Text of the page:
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Beyond Road's End: Living Free in…
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Beyond Road's End: Living Free in Alaska

by Janice Schofield Eaton

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Showing 1-5 of 15 (next | show all)
This review was written for LibraryThing Early Reviewers.
I am always interested in a good story about Alaska. It's a place that holds endless facination for me. Although I enjoyed parts of this book, most of it was a disappointment. I had a difficult time with the writing style, particularly the conversations that had to have occurred years earlier. They felt very forced and stilted. I did enjoy the descriptive parts of the book, including interesting details about homesteading and edible plant life.
I also found it difficult to understand why the author left her husband on the spur of the moment for a man she barely knew. I wondered if there was more to the story. ( )
  lesliecp | Oct 29, 2009 |
This review was written for LibraryThing Early Reviewers.
Beyond Road's End is a memoir of sorts. Written about her years living off the land in wild Alaska, Janice Schofield Eaton recalls her life with husband Ed (who was deceased at the time of the book's publication). I liked this book, but in many ways, felt that the writing was rushed. In other words, the author had so much to say that she felt compelled to say everything in a sort of minimalist manner. The people in this story often lack warmth; the setting seems sparse (even for the cold Alaska), and the plot seems hurried. With that said, I learned a lot about Alaska and its history and people. ( )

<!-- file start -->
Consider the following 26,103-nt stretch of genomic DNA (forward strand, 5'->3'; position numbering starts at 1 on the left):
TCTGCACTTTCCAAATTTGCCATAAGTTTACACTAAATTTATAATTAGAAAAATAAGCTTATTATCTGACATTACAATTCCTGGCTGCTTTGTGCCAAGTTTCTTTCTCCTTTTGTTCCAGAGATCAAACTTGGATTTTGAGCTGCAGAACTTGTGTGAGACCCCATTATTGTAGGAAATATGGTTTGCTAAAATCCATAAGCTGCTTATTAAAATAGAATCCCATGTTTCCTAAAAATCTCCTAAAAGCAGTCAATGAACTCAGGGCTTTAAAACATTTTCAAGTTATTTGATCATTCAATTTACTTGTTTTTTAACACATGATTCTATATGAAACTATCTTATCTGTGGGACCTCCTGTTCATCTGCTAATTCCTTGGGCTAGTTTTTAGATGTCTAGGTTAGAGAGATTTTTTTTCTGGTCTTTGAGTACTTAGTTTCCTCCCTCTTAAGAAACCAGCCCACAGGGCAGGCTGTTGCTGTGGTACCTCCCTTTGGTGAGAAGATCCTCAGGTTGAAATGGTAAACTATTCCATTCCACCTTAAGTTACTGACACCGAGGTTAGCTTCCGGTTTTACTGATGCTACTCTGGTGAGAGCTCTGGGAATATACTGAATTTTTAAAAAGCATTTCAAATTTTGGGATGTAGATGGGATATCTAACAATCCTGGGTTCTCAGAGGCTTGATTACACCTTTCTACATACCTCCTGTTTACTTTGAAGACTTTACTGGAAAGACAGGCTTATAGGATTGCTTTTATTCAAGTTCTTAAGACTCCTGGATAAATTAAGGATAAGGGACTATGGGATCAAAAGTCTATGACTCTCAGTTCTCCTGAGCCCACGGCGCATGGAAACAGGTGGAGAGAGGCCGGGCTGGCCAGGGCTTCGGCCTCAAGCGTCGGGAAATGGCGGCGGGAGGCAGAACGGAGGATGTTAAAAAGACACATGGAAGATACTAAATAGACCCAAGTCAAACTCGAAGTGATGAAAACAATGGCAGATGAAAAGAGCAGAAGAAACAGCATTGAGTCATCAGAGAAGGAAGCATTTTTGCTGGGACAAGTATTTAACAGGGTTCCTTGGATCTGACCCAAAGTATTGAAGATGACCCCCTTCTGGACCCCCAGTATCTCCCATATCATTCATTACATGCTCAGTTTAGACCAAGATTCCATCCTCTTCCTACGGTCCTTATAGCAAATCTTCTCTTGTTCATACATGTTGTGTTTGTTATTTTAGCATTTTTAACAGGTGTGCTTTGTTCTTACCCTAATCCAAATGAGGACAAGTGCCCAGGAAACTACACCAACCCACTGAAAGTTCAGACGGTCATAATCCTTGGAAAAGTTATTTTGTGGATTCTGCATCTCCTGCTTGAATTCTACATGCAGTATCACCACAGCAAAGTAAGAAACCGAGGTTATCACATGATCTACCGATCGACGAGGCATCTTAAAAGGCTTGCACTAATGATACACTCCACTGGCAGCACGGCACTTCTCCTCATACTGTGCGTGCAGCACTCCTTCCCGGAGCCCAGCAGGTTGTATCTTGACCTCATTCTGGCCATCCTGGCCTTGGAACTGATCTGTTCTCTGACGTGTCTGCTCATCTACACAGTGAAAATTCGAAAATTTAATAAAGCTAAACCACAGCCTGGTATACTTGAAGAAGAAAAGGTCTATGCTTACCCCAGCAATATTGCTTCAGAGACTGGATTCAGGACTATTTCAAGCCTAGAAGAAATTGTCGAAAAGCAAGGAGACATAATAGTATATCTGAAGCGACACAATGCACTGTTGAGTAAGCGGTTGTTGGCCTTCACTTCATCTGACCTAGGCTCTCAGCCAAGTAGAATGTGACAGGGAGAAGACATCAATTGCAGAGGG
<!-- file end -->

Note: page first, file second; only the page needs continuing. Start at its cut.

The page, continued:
karenweyant | Oct 10, 2009 |
This review was written for LibraryThing Early Reviewers.
I enjoyed this book, because I always have had a fantasy of building a cabin and living more simply in a way that is much harder work than I am probably willing to do. The writing is odd, but not bothersomely so, consisting largely of reconstructed dialogue which moves the story along quite rapidly, too rapidly, I think., almost in a Cliff Notes manner. There is material here for several good books and the only one that is very rich in detail is the Alaskan life, and some of the author's study of native food and medicinal plants, and her teaching herself how to write and photograph a publishable book. The plant seminars and teaching story, the New Zealand story and the eventual leaving of Ed while he has a terminal disease, are barely hinted at or skimmed over in the narrative. Much is made of impulses and quasi-spiritual experiences such as fire-walking, which strains credibility and will not serve as a useful model for many people. But, as I say, it was interesting to read.